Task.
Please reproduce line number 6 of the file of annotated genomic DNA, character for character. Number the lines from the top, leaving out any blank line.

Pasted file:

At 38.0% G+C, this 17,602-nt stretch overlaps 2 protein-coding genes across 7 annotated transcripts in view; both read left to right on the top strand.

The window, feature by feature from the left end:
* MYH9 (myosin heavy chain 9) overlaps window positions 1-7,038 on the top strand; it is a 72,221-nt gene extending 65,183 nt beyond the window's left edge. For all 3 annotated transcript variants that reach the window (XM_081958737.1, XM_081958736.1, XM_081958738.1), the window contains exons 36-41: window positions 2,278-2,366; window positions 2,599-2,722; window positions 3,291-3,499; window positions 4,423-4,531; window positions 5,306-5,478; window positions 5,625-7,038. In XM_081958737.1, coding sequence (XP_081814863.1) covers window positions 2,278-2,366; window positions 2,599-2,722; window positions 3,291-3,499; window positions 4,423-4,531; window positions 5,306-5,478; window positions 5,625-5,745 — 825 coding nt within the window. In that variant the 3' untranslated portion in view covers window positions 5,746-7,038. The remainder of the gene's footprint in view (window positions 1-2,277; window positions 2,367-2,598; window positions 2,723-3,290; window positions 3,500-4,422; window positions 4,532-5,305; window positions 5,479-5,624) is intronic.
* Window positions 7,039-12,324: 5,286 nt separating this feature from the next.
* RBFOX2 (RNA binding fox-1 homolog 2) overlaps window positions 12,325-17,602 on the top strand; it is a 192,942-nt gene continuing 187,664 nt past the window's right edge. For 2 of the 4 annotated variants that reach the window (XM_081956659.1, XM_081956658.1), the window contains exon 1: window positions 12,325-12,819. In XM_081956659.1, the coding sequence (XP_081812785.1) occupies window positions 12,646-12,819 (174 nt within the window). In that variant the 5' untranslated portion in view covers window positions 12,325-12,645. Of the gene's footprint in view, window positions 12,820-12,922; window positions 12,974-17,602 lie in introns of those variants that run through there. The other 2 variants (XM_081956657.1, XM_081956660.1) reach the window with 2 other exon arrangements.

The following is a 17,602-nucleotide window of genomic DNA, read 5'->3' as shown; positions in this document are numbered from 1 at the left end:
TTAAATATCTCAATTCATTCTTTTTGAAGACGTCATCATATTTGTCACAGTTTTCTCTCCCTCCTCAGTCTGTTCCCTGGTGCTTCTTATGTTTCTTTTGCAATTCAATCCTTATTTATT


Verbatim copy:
The following is a 17,602-nucleotide window of genomic DNA, read 5'->3' as shown; positions in this document are numbered from 1 at the left end: